Gitmo 1966

I was in Gitmo the summer of ’66 when one of our Marines shot and killed a Cuban sentry who was climbing over the fence. Castro gave us 12 days to get out or he said he would “blow us out.” By the time it got down to the second day there was a USN fleet just off the coast with a Russian fleet right behind them. It was kept quiet because of the turmoil between the “anti-establishment” movement, race and women’s rights movements and the anti- Vietnam protests. Does ANYONE recall being there then? …You still out there “T”?
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15 comments


  • Wayne Beverly USMC Sgt-Vietnam 1966/67

    Stirs a vague memory that I may have heard of it. I didn’t get much outside rumors summer ’66. Summer of ’66 for me was filled with putting together the T/O, T/E for the coming mount out of 2/26. Basically locking myself in a room with an armed guard outside the door, escorting me to put the work away in safe and use the head or what ever, preparations for the mount out and leaving via ship in Aug. I didn’t join the anti-establishment movement, race and women’s rights movements and anti-Vietnam protests (VVAW) until ’69.

    You ever think that maybe that Cuban sentry just wanted asylum?


  • Roger D. Stewart

    I was with 2/8 ( I think ) in ’68 when we left Moore Head City headed for Gitmo. We had a Russian Sub follow us all the way. Leaving the ship we were on by going down the Rope Net ( forget what it’s called ), the waves were very high & moving the Papa Boats up & down against the ship. Our Bn. Co. had ordered us to climb down the ” Ropes ” but the Captain of the ship Instructed him that while he & his Marines was aboard HIS SHIP, HE WAS THE RANKING OFFICER IN COMMAND & he wouldn’t let us go over board until the waves settled down. First time ever I saw a Bn. Co. ” huff & puff “. Once @ Gitmo we had to run drills early every morning into the hills & man our post. One of my Buddies told me one morning while we were in the hills on guard to yell something ( in Spanish ) to a Cuban Soldier we saw. When I did. the Cuban shot @ me. Later found out what I yelled out was ” kiss my a– . That’s the only time I ever heard a shot fired from either side in my entire nine months there., though many other incidents happened.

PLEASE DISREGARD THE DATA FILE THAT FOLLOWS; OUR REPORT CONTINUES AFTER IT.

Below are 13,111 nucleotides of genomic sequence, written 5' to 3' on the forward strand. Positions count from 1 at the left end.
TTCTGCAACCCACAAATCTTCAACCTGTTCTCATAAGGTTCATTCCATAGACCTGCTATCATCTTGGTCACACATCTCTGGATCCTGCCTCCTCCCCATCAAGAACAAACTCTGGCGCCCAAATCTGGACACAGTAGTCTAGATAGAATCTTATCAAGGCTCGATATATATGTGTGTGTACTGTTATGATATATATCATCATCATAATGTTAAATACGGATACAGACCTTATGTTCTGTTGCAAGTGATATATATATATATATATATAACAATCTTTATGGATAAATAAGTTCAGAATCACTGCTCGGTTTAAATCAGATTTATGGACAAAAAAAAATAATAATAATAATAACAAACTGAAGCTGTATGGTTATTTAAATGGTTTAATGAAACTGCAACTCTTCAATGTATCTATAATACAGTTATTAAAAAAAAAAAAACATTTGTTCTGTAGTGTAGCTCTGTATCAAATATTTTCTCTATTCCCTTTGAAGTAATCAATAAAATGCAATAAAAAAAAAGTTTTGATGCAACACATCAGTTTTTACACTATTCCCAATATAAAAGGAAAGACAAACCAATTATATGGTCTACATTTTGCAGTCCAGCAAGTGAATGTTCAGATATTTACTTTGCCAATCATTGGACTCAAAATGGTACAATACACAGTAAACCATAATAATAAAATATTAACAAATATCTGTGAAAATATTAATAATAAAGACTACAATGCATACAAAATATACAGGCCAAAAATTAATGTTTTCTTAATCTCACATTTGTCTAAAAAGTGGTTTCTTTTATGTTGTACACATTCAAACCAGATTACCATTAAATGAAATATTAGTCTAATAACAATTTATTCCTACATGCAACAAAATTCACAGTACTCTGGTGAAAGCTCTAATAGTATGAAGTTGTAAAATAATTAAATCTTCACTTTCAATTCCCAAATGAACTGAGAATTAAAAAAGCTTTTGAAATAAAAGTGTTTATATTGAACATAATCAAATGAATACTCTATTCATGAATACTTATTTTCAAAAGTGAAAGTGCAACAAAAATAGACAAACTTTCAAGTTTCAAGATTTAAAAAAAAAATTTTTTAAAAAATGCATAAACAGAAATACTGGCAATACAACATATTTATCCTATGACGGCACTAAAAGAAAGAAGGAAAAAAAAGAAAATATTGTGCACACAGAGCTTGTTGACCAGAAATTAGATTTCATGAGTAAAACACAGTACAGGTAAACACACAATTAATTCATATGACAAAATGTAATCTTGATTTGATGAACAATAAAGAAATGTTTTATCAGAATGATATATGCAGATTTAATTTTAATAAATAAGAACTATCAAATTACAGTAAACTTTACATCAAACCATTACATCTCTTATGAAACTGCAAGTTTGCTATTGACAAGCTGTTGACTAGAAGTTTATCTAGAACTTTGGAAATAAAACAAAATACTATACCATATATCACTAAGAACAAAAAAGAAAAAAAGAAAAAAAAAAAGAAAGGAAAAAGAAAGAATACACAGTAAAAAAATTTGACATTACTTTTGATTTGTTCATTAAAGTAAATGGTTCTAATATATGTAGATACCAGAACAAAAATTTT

• !st Lt. Edward L. Dodd, USMC, forever

    In early January,1961 I was Platoon Leader of 1st Plt, B Co, 2nd Tank Bn. We sailed from Moorhead City aboard the LSD Hermitage and headed south. The next day I walked out on the deck and saw Navy ships as far as I could see. About 10:00 hours I was flown to the Boxer, the Command ship. There the Bn. CO open sealed orders and read where we were going into Gitmo, set up a base of supply, then attack inland cutting Cuba in half. Then the 2nd Air Born would drop in on one end and the 2nd Mar Div would come in on the other end. We were to be the anvil and they were the hammers. Whole operation was to take 90 days.
    We were to start off loading at 03:00 when Pres. Eisenhower sent a message to hold the landing and we sailed around Cuba for 5 days driving Castro into a frenzy. Then we sailed to Vieques, off loaded and spent a month while Castro still ranted that if the Marines landed, 20,000 gringos would die.
    After a month a plane landed and we had new orders. We went back into the back door of Gitmo, and landed, setting up defensive positions around the water point (Then the water point was of base and Castro wanted to cut off the water to force the Americans to leave.) With a reinforced Infantry Co, backed up by a heavy section of tanks, the water point was maintained in our control and Castro decided to leave us alone. This is just a memory of long ago.


  • David Hennion

    Might of herd somthing about it I was with 8th Marines in 68


  • Ron Schroeder

    We in Bravo Batt’y, 1st Bn, 11th Marines, 105 howitzers, flew to Cuba in Oct, ’62 to support 1st Marines in ‘The Blockade’. After about 6 weeks of ‘saber-rattling’ Kruschev’s pecker went limp and he reversed his stance om Cuba. Castro was infuriated and wanted to launch a land attack against Gitmo. Someone convinced him not to. We folded our tents, boarded the good ship Iwo Jima and sailed back to California. I still reminisce online to worn out old vets that served with me in that campaign. I am quite surprised to learn of this incident in ’66. To this day, no one has EVER mentioned this conflict. Perhaps it was overshadowed by the ‘hot’ incident in Sant Doming in 1965 where 2nd Mar Div had to slap some of Castro’s misfits back to Cuba. Note, I’m only commenting because the ‘Gitmo ’66’ incident is a complete surprise to me. Semper Fi, y’all.


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